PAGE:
That’s just it. It is a new tank (heavily planted with no fish) and I’m trying to gauge where I’m at in the cycle but since using the detoxifier the readings fluctuate I now have no idea. Since the original post I stopped using the detoxifier and my amonia is going back up (1.0 ppm) and nitrites are staying the same (0.25 ppm) and nitrates at staying the same at 20 ppm. Just trying find the best water recipe that I could consistently use to go forward but I don’t know how to use my tap water when it reads 1.0 amonia straight out of the tap. Again … thanks sooooo much for any guidance 💛💛💛
 

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That’s just it. It is a new tank (heavily planted with no fish) and I’m trying to gauge where I’m at in the cycle but since using the detoxifier the readings fluctuate I now have no idea. Since the original post I stopped using the detoxifier and my amonia is going back up (1.0 ppm) and nitrites are staying the same (0.25 ppm) and nitrates at staying the same at 20 ppm. Just trying find the best water recipe that I could consistently use to go forward but I don’t know how to use my tap water when it reads 1.0 amonia straight out of the tap. Again … thanks sooooo much for any guidance 💛💛💛
Note that if you're not treating your tap water, chlorine and chloramine can kill off most species of bacteria. So you are likely doing yourself a disservice on that front, unfortunately.

You'll know your tank is cycled when it can process a fixed amount of ammonia (usually 2-3 PPM but sometimes 4-5, depending upon what you plan to keep) in under 24 hours with no detectible nitrite.
 

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Discussion Starter · #10 ·
Note that if you're not treating your tap water, chlorine and chloramine can kill off most species of bacteria. So you are likely doing yourself a disservice on that front, unfortunately.

You'll know your tank is cycled when it can process a fixed amount of ammonia (usually 2-3 PPM but sometimes 4-5, depending upon what you plan to keep) in under 24 hours with no detectible nitrite.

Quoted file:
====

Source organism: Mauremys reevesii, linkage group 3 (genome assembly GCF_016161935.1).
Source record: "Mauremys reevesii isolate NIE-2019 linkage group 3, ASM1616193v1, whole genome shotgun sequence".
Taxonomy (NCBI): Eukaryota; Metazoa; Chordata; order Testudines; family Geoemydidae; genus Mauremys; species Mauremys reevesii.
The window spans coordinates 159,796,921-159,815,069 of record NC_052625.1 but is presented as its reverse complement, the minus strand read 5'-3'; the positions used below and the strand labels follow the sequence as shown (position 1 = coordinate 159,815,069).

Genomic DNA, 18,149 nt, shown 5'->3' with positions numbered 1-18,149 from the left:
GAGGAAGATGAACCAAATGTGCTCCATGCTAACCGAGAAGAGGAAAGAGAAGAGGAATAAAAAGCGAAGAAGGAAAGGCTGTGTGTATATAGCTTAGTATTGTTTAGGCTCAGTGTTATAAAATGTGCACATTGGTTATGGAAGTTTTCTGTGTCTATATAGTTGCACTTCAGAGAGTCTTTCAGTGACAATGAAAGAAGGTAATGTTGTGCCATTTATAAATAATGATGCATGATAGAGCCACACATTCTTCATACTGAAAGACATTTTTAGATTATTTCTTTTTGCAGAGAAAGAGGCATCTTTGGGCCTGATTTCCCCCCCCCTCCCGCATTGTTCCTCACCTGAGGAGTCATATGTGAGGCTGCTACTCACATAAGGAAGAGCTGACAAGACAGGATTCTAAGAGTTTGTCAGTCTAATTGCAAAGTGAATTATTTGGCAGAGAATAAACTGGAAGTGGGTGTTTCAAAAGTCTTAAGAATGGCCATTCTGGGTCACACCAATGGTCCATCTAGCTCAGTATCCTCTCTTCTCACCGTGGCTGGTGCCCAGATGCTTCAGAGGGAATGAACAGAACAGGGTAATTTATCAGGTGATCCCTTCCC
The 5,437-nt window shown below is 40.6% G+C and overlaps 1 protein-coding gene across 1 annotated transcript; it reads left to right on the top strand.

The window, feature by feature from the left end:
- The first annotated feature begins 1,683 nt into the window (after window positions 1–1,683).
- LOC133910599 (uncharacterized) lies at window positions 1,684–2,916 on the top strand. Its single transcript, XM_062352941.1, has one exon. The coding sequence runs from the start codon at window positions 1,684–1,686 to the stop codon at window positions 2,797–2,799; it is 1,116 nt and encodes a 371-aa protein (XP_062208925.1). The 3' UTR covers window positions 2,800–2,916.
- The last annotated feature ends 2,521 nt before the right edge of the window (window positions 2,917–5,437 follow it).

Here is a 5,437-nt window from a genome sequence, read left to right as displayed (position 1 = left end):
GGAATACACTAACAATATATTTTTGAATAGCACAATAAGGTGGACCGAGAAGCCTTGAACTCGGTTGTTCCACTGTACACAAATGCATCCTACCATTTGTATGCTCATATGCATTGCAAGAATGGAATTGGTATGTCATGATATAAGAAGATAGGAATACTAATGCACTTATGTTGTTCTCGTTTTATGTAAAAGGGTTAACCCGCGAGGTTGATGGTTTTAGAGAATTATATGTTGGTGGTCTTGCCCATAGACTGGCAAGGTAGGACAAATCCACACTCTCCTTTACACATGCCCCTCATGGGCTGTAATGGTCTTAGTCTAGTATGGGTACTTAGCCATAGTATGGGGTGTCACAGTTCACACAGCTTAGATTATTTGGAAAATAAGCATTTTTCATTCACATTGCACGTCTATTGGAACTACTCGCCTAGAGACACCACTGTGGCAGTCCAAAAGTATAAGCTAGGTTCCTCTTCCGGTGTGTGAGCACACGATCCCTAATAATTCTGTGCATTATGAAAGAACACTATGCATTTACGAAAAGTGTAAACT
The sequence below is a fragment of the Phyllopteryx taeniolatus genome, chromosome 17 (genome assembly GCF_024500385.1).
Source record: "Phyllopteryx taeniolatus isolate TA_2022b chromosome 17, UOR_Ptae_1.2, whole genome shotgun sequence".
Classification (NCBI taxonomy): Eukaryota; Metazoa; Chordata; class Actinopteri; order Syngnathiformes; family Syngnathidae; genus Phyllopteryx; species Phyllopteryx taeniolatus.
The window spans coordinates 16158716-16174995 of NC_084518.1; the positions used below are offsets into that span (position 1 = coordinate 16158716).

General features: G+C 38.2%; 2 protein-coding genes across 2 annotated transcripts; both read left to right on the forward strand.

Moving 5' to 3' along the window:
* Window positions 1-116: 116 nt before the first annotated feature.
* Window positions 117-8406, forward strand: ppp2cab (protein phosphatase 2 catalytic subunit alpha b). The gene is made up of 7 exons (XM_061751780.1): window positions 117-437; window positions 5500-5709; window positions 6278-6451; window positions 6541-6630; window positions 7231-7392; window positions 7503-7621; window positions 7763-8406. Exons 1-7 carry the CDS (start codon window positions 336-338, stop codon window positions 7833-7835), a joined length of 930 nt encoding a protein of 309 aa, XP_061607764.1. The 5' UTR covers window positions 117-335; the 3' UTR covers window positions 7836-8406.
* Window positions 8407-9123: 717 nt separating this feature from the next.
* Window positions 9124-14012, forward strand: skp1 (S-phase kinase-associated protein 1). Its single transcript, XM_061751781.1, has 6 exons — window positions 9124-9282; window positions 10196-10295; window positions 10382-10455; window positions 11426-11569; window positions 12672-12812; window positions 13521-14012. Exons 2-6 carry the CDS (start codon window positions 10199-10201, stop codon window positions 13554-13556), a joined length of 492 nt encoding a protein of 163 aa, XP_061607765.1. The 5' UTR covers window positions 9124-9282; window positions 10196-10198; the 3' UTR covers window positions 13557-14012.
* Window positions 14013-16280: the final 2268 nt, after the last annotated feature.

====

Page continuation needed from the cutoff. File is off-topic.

Apologies … I should have mentioned that I used the dechlorinator and tap on original set up but since then only using RO water with 15% water changes every few days. I only added the detoxifier to the tank for the nitrites and I was concerned for some pest snails that made their way in there magically (LOL) It is getting costly and cumbersome to tote all these jugs and that is why I was exploring my options. I bought a distiller but have t used it because I know it will need remineralization. Should I just scrap the tap and dechlorination and go down the other rabbit hole for PH ? 😂 your thoughts ?
 

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Should I just scrap the tap and dechlorination and go down the other rabbit hole for PH ?
Chasing pH is not a good idea in your case. Hardness and osmotic pressure (think kH and gH) are more important in this instance. Most of us tend to ignore pH entirely unless we're trying to gauge CO2 saturation.

What are your actual water parameters - including kH and gH?

Remineralization becomes simple and second nature after mixing up water change water a couple times. If you're using RO/DI water that you buy right now? That also requires remineralization. But knowing more about your water parameters would be the only way to determine whether your tap water will work for you.
 

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Discussion Starter · #12 ·
Chasing pH is not a good idea in your case. Hardness and osmotic pressure (think kH and gH) are more important in this instance. Most of us tend to ignore pH entirely unless we're trying to gauge CO2 saturation.

What are your actual water parameters - including kH and gH?

Remineralization becomes simple and second nature after mixing up water change water a couple times. If you're using RO/DI water that you buy right now? That also requires remineralization. But knowing more about your water parameters would be the only way to determine whether your tap water will work for you.
OK Doctor … here are the current bloodwork results:

1.0 ppm amonia
0.25 ppm nitrite
10-20 ppm nitrate
2 dkh KH
5 dkh GH
7.6 PH

Diagnosis ? 😎
Thanks again for your time
 

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OK Doctor … here are the current bloodwork results:

1.0 ppm amonia
0.25 ppm nitrite
10-20 ppm nitrate
2 dkh KH
5 dkh GH
7.6 PH

Diagnosis ? 😎
Thanks again for your time
I'd just focus on getting your tank cycled. This is a good primer on the fishless cycle. Though, I'd probably cycle at 2-3 PPM ammonia, which you'll have to add on a regular basis to maintain concentration. Once nitrites disappear and your tank can process a full 2-3 PPM of ammonia in a 24-hour period, you're "cycled" and can do a 100% water change and add your livestock.